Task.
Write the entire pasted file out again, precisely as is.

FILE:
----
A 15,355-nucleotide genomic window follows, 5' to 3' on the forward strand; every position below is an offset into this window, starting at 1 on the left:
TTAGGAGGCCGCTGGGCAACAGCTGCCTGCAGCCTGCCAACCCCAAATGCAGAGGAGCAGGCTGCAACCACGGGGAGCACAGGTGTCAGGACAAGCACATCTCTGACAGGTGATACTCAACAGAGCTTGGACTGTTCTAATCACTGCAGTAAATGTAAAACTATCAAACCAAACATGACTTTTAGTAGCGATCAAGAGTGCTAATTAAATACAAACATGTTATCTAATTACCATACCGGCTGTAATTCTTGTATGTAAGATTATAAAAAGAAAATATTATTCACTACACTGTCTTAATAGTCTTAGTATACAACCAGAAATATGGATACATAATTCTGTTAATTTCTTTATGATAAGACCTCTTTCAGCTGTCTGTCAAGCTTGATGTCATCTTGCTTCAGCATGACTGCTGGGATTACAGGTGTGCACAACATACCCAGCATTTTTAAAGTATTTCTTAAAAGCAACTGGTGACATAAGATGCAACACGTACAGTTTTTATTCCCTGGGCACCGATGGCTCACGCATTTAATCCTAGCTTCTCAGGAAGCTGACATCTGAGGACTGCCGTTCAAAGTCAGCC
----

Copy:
A 15,355-nucleotide genomic window follows, 5' to 3' on the forward strand; every position below is an offset into this window, starting at 1 on the left:
TTAGGAGGCCGCTGGGCAACAGCTGCCTGCAGCCTGCCAACCCCAAATGCAGAGGAGCAGGCTGCAACCACGGGGAGCACAGGTGTCAGGACAAGCACATCTCTGACAGGTGATACTCAACAGAGCTTGGACTGTTCTAATCACTGCAGTAAATGTAAAACTATCAAACCAAACATGACTTTTAGTAGCGATCAAGAGTGCTAATTAAATACAAACATGTTATCTAATTACCATACCGGCTGTAATTCTTGTATGTAAGATTATAAAAAGAAAATATTATTCACTACACTGTCTTAATAGTCTTAGTATACAACCAGAAATATGGATACATAATTCTGTTAATTTCTTTATGATAAGACCTCTTTCAGCTGTCTGTCAAGCTTGATGTCATCTTGCTTCAGCATGACTGCTGGGATTACAGGTGTGCACAACATACCCAGCATTTTTAAAGTATTTCTTAAAAGCAACTGGTGACATAAGATGCAACACGTACAGTTTTTATTCCCTGGGCACCGATGGCTCACGCATTTAATCCTAGCTTCTCAGGAAGCTGACATCTGAGGACTGCCGTTCAAAGTCAGCC